Featuring real estate articles and information to help real estate buyers and sellers. The Nest features writings from Georges Benoliel and other real estate professionals. Georges is the Co-Founder of NestApple and has been working as an active real estate investor for over a decade.
If you have ever experienced the problems of bed bugs, you already know that getting these pests is a terrible thing. Bed bugs are one of the most problematic types of pests to exterminate. To make matters worse, they bite and cause terrible, itchy sores. Sometimes, bed bug bites can cause nearly-lethal reactions to people with sensitive bodies. Bed bugs are not only easy to get, but they are even easier to spread. Worse, picking up on an infestation is hard until after they’ve already bitten you and multiplied. When you face them, you will have to get rid of them. Sometimes, you might be dealing with a recurring hazard that could damage your home. What does the bed bug removal cost, and how do we remove bed bugs?
Signs of bed bugs remain a significant health hazard. In New York City, a home with a severe pest infestation is against the city’s building code. This means that NYC landlords are responsible for inspecting and exterminating bed bugs in their apartments.
This is true regardless of what sparked it, especially when bed bugs hide in cracks and crevices.
Bed bug infestations are a Class B building code violation.
This means that the New York City housing board finds this to be a severe insult to the livability of a person’s home.
To help ensure the livability of New York apartments, the city has a strict policy about these bugs:
How must it cost to kill bed bugs and bed bug eggs in an infested room? Bed bug removal & remediation is never cheap in New York City.
Though the laws are strict, remediation and extermination can cost a lot. The initial consultation is anywhere from $50 to $150.
From there, the price of bed bug removal & remediation can range from an additional $75 to upwards of $600. It’s worth noting that many bed bug cases tend to require more than just one treatment method. If you have a severe issue with bed bugs, you might need to pay as much as $2000 or more.
In New York City, renters have better rights than most other parts of the country. However, that doesn’t mean that you can sue your landlord willy-nilly. The best way to determine if you have a right to sue your landlord is to call a real estate lawyer. There’s a decent chance that you may have a right to sue your landlord for bed bug-related damages if they didn’t help in time and any of the following is true:
They know whether or not a place has a reputation for having pests deals with a savvy real estate agent who knows your area. They usually know issues with buildings other people won’t.
If you want to do a bit of internet sleuthing, then the best thing you can do is look up the National Bed Bug Registry. This lets you know if a building in the area has reported bed bugs in the past, and it can be beneficial.
Contact your landlord or manager immediately if you suspect a bed bug infestation in your unit or building. Your landlord should hire a qualified exterminator to inspect for and measure the concentration of bed bugs in your rental. Before any exterminator enters your unit, your landlord should give you proper notice of entry.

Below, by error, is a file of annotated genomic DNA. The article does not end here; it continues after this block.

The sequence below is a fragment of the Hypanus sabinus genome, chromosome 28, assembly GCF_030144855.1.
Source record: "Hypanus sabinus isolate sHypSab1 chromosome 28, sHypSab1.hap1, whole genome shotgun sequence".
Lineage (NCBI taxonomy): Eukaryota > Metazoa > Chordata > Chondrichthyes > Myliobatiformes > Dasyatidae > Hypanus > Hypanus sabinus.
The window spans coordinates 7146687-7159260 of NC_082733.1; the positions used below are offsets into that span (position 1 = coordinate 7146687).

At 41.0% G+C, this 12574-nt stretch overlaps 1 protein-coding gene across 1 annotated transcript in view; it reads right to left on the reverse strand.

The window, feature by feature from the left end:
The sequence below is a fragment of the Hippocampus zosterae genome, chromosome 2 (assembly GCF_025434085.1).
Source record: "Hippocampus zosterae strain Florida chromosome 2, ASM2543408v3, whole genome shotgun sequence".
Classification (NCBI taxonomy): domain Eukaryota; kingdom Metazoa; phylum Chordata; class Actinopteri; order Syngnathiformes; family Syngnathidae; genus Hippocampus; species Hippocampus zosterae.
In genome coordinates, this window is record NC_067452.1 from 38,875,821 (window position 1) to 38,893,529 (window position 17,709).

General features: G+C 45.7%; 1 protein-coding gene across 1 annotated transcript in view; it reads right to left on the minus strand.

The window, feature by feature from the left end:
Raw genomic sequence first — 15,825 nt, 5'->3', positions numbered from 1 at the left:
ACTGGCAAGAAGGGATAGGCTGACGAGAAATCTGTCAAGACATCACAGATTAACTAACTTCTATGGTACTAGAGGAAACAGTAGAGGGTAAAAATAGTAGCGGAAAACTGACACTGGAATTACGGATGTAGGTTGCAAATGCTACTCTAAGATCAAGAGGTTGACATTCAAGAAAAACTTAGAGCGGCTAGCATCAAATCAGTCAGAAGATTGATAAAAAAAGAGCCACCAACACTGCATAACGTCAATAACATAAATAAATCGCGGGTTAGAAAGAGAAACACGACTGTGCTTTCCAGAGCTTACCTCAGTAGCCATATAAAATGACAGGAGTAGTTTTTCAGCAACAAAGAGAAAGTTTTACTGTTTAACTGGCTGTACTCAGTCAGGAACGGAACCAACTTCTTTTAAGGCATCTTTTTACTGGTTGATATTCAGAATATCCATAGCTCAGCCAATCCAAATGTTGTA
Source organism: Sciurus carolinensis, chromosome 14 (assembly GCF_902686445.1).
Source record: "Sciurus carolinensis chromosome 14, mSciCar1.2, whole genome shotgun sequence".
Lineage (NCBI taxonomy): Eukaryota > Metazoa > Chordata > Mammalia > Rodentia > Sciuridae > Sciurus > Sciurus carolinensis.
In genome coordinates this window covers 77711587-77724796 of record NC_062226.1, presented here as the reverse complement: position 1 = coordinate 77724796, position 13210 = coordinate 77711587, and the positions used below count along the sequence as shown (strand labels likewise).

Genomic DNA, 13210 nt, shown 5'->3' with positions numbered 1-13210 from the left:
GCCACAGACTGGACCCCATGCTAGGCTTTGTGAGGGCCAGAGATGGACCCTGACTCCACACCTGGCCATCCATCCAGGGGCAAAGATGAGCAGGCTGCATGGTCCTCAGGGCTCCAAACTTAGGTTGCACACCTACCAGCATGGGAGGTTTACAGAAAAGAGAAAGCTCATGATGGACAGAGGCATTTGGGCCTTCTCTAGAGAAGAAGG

Some states have specific laws on the books about landlords’—and tenants’—duties regarding bed bug infestations. For example, state laws might require tenants to take steps such as:
What are the landlord’s responsibilities regarding pest control?
Title 27 – Chapter 2 of New York City’s Housing Maintenance Code states: “An owner of a dwelling shall take reasonable measures to keep the premises free from pests[…] and shall expeditiously take reasonable measures to remediate such conditions and any underlying defects[…]” (§27–2017.1)
In layman’s terms, it is the landlord’s responsibility to practice “Integrated Pest Management” measures, such as sealing cracks and fixing the leaks that can invite pest infestations (see Integrated Pest Management). This also includes pest inspections and, when necessary, extermination.
Local Law 55 of 2018 further states that landlords are responsible for performing yearly inspections, ensuring that an apartment is pest-free before renting it to a new tenant, and notifying tenants of their rights.
According to 311’s information on Apartment Maintenance Complaints “, Before filing a complaint, you should try to resolve the issue with your landlord. If you live in a co-op or condo, you should first report apartment maintenance issues to the owner, management company, or board before filing a complaint[..]. “
When tenants file an apartment maintenance complaint with 311, Housing Prevention and Development will assess the complaint. If the complaint has merit, they will inform the landlord they have either 90 days (nonhazardous pests), 30 days (bed bugs), or 21 days (rodents & cockroaches) to remedy the situation. If not, the landlord may be subject to fines.
Renter’s insurance will not typically pay for bed bug eradication or to replace any personal belongings. Before purchasing renter’s insurance, you should always read the fine print to determine what the policy covers and does not cover.